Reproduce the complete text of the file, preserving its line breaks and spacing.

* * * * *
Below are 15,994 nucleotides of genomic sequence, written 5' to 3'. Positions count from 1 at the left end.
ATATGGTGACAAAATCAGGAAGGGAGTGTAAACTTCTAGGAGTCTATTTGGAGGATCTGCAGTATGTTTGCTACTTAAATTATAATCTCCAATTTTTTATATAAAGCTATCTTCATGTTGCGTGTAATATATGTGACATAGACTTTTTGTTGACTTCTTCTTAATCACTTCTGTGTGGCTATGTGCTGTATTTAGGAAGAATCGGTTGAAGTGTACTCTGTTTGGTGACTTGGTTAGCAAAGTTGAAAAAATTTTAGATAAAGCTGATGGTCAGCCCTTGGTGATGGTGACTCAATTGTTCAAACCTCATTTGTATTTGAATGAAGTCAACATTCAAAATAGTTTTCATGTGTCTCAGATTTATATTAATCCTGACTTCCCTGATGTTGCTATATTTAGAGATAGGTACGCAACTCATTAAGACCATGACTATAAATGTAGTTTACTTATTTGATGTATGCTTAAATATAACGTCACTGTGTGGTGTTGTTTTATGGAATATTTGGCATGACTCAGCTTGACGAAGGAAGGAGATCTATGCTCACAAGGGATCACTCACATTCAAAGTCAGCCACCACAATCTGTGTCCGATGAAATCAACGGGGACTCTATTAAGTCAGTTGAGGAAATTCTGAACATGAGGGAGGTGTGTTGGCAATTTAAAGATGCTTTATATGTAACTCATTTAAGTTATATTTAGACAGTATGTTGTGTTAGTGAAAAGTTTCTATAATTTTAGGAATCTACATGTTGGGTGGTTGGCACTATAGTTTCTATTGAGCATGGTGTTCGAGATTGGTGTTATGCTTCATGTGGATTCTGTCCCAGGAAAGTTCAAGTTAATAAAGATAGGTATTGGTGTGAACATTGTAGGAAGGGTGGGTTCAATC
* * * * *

Below are 15,994 nucleotides of genomic sequence, written 5' to 3'. Positions count from 1 at the left end.
ATATGGTGACAAAATCAGGAAGGGAGTGTAAACTTCTAGGAGTCTATTTGGAGGATCTGCAGTATGTTTGCTACTTAAATTATAATCTCCAATTTTTTATATAAAGCTATCTTCATGTTGCGTGTAATATATGTGACATAGACTTTTTGTTGACTTCTTCTTAATCACTTCTGTGTGGCTATGTGCTGTATTTAGGAAGAATCGGTTGAAGTGTACTCTGTTTGGTGACTTGGTTAGCAAAGTTGAAAAAATTTTAGATAAAGCTGATGGTCAGCCCTTGGTGATGGTGACTCAATTGTTCAAACCTCATTTGTATTTGAATGAAGTCAACATTCAAAATAGTTTTCATGTGTCTCAGATTTATATTAATCCTGACTTCCCTGATGTTGCTATATTTAGAGATAGGTACGCAACTCATTAAGACCATGACTATAAATGTAGTTTACTTATTTGATGTATGCTTAAATATAACGTCACTGTGTGGTGTTGTTTTATGGAATATTTGGCATGACTCAGCTTGACGAAGGAAGGAGATCTATGCTCACAAGGGATCACTCACATTCAAAGTCAGCCACCACAATCTGTGTCCGATGAAATCAACGGGGACTCTATTAAGTCAGTTGAGGAAATTCTGAACATGAGGGAGGTGTGTTGGCAATTTAAAGATGCTTTATATGTAACTCATTTAAGTTATATTTAGACAGTATGTTGTGTTAGTGAAAAGTTTCTATAATTTTAGGAATCTACATGTTGGGTGGTTGGCACTATAGTTTCTATTGAGCATGGTGTTCGAGATTGGTGTTATGCTTCATGTGGATTCTGTCCCAGGAAAGTTCAAGTTAATAAAGATAGGTATTGGTGTGAACATTGTAGGAAGGGTGGGTTCAATC